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‘Sovereign Citizens’ Guru Sentenced to Nearly Five Years in Scam

By Leah Nelson on October 28, 2011 - 1:00 pm, Posted in Extremist Crime, Sovereign Citizens

A Las Vegas federal judge yesterday sentenced influential “sovereign citizen” Samuel Lynn Davis of Idaho to 57 months in prison for his role in a $1.3 million money laundering scheme, the Las Vegas Review-Journal reports.

In 2009, following a three-year FBI investigation into activities by Las Vegas sovereigns, who generally believe they don’t have to obey most laws or pay taxes, Davis and co-defendant “Rabbi” Shawn Rice were indicted on 31 counts of bank fraud and money laundering. Taking about $96,000 in fees between them, they laundered $1.3 million for undercover FBI agents who told them the money came from stolen and forged bank checks.

Rice is currently a fugitive, but Davis — who previously claimed he did not have to pay taxes and considered U.S. currency invalid, and also used sovereign-style “paper terrorism” against the officials attempting to bring him to justice — pleaded guilty in March, one day before his trial to was to begin. Though he accepted responsibility for his crimes, he complained that the FBI targeted him for his beliefs — a contention that U.S. District Judge James Mahan dismissed as nonsense. “You’re charged with money laundering,” Mahan told Davis. “That’s why you’re here today.”

In addition to his upcoming prison term, Davis has been ordered to pay $95,782 in restitution to the government, and will be subject to three years of supervised release when he gets out prison, the Review-Journal reports.

Davis is a major figure on the sovereign scene. He was an “elder” in the Guardians of the Free Republics, a group that in 2010 fruitlessly demanded that all 50 governors step down. And under the nickname “I am: Sam” (whose odd punctuation follows conventions used by sovereigns who believe it exempts them from government authority), he hosted seminars promulgating the so-called “redemption” scam, a bizarre technique that supposedly allows participants to tap into huge amounts of cash that the government is thought to keep in their name. Davis shared Web space with other key redemption gurus – including Jerry Kane, who with his 16-year-old son Joseph shot to death two West Memphis, Ark., police officers who had pulled them over in a routine traffic stop in May 2010.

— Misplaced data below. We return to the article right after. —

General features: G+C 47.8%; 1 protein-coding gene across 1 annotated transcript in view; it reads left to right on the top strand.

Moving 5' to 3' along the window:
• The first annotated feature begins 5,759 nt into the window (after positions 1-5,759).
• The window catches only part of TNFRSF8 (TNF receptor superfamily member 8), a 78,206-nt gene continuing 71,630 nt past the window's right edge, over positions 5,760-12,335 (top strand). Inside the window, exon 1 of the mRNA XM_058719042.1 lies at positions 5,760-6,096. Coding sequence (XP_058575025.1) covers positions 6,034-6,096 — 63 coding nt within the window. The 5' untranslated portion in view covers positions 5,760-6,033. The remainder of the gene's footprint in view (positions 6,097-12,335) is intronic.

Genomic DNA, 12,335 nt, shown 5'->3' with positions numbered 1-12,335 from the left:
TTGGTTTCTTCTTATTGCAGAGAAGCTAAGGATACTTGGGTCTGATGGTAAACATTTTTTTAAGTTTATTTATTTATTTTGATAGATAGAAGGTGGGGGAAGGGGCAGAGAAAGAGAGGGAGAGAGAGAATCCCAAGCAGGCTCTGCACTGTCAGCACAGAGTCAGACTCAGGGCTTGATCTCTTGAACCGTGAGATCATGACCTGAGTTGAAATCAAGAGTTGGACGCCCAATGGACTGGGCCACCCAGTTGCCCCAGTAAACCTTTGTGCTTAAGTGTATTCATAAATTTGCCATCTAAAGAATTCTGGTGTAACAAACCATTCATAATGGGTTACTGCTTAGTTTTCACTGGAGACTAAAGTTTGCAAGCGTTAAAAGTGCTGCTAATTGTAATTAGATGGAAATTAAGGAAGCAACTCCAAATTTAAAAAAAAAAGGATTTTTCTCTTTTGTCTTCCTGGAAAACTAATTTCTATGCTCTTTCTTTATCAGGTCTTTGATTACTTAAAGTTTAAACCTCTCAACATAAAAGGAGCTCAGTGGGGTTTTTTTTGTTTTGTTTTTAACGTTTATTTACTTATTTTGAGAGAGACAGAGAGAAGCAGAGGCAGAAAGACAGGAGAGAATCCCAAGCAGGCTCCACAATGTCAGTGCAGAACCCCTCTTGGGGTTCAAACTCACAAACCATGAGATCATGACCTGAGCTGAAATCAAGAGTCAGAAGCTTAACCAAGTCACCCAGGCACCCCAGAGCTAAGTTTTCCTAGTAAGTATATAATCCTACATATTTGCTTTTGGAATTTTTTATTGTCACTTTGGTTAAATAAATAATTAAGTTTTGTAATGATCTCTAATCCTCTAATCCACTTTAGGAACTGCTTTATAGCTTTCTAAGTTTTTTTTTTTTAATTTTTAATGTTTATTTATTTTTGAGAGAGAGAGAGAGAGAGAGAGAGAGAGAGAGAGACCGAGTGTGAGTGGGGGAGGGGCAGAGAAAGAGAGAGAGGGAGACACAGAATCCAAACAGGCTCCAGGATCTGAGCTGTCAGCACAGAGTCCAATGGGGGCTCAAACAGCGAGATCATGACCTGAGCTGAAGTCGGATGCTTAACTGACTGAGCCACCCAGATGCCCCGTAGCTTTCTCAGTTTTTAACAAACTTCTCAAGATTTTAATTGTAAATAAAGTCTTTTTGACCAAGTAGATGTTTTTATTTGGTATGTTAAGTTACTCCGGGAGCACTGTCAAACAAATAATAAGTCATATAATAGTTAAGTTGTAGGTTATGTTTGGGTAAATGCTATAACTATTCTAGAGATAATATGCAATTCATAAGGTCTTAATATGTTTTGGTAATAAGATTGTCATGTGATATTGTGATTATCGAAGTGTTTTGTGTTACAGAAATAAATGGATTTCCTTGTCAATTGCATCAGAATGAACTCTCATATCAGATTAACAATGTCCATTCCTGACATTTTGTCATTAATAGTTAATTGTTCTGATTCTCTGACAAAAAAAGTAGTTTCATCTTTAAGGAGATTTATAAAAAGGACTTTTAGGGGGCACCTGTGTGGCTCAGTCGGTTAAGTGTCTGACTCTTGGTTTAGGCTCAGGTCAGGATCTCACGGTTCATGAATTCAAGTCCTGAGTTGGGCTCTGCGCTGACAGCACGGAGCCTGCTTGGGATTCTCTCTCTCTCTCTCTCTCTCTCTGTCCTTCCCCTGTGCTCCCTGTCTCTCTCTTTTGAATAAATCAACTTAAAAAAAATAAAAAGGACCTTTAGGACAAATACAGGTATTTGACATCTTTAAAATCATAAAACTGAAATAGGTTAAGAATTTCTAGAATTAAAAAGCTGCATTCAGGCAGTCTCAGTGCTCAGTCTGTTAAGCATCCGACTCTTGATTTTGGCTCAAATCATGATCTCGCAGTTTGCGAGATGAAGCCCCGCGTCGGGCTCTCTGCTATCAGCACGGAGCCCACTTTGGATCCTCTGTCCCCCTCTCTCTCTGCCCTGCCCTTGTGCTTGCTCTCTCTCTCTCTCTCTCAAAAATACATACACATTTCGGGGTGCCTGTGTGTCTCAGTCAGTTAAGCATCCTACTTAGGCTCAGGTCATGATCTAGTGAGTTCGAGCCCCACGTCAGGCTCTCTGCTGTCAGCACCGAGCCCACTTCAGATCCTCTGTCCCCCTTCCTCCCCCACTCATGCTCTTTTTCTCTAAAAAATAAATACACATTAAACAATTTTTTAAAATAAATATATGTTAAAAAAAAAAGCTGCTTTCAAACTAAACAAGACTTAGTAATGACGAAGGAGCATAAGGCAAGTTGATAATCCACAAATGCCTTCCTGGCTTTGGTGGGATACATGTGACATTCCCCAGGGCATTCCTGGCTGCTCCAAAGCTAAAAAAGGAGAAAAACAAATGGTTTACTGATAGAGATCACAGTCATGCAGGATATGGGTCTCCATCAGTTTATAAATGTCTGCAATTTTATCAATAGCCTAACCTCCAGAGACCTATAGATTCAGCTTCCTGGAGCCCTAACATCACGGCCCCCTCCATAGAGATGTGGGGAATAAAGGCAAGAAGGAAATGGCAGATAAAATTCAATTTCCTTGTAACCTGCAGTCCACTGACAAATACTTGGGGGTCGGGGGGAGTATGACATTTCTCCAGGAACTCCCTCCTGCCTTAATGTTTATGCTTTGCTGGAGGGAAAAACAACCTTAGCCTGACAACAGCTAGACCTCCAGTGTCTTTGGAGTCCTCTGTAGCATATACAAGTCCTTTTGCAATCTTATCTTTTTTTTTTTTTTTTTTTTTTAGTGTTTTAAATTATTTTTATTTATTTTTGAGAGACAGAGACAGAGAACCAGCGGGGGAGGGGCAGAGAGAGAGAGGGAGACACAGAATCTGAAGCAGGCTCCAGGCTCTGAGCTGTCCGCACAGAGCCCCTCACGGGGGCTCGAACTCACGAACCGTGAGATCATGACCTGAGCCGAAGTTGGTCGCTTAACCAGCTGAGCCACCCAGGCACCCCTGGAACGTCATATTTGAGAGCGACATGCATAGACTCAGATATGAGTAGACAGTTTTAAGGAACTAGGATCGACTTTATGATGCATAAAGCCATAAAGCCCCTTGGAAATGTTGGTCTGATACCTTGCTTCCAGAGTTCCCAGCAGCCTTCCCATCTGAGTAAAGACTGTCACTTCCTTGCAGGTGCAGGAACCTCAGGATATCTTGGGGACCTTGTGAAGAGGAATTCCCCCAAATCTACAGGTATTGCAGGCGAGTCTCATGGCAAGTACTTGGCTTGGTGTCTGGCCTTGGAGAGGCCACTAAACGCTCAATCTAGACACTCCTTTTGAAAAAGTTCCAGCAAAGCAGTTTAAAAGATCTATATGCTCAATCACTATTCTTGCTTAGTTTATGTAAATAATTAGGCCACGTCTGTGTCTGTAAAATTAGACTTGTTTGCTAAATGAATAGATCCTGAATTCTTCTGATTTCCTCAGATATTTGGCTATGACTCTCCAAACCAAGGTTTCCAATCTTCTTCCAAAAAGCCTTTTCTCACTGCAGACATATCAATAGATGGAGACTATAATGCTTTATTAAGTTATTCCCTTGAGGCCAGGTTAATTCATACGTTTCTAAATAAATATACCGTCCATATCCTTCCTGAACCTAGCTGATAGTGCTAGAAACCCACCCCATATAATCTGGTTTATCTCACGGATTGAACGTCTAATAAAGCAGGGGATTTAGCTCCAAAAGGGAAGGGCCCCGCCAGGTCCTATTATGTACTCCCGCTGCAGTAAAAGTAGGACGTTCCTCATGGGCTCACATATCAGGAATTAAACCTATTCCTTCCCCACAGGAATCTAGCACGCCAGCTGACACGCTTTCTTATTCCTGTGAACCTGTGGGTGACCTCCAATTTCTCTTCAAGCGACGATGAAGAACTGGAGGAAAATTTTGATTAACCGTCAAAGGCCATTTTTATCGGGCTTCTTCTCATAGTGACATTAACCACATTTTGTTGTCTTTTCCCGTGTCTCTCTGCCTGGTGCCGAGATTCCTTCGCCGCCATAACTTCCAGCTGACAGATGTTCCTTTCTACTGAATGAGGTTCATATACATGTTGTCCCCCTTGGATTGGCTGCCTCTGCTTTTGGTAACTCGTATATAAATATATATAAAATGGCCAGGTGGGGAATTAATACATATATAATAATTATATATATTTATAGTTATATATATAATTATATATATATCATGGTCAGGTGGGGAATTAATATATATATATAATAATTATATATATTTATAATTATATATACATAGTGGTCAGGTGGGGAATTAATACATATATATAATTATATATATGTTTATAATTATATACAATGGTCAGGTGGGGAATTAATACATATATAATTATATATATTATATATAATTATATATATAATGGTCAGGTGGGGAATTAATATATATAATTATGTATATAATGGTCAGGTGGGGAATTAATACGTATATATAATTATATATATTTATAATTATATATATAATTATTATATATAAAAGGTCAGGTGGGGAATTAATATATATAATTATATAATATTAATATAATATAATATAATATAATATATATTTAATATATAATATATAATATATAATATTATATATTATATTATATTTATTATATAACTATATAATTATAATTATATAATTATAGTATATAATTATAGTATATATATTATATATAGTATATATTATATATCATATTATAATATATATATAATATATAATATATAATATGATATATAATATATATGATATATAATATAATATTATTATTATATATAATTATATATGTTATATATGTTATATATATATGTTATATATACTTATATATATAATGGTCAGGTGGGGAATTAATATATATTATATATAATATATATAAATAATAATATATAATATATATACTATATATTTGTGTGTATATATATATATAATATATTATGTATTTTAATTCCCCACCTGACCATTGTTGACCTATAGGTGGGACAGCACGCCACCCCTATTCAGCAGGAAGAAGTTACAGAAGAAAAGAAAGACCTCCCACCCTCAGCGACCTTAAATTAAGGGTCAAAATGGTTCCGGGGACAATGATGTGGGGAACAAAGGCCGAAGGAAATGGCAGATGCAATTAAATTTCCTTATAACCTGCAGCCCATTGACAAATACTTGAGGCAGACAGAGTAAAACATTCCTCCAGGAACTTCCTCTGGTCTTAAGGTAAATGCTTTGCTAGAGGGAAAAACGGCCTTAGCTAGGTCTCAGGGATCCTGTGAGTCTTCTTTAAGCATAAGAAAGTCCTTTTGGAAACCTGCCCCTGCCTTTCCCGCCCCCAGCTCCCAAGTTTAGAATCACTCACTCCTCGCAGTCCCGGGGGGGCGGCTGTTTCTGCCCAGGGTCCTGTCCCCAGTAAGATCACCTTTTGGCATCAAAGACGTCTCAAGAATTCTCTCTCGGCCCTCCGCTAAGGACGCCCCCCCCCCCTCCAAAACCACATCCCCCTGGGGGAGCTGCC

• CM

    “Taking about $96,000 in fees between them, they laundered $1.3 trillion for undercover FBI agents who told them the money came from stolen and forged bank checks.”

    Um, there would appear to be a misplaced decimal point somewhere. Or else these guys somehow succeeded in laundering about 9 percent of the nation’s 2010 gross domestic product. If that’s the case, $96,000 is a pretty paltry payoff.

  • IludiumPhosdex

    Is it just me, or are those styling themselves “sovereign citizens” technically considered Stateless Nationals under international law and convention?

  • jonas

    What this article describes is possibly yet another “entrapment” scheme, a particularly unethical and mendacious sting, where a paid FBI agent pretends to be a criminal and tricks or convinces an initially unwilling participant to commit a crime. The FBI has been know to use those slimy tactic before (our tax dollars hard at work?), and many questions are unanswered. The RJ (a local right-wing rag) article sort-of got around to the question of this being an entrapment sting when it quoted Todd Leventhal, the defense attorney, as saying that the FBI baited Davis into money laundering. However, it does not address the question further,giving the reader the idea that it was just the attorney trying to do his best at defending his client for money. What if it is true, though? Who approached who first, the FBI agent or the “sovereign”? What evidence does the defense have for the claim of entrapment? Maybe it is worth looking into, because this might not be so black-and-white as it is portrayed in corporate media. It is possible that Davis did not originally set out to launder money, but that the FBI tricked him into doing so.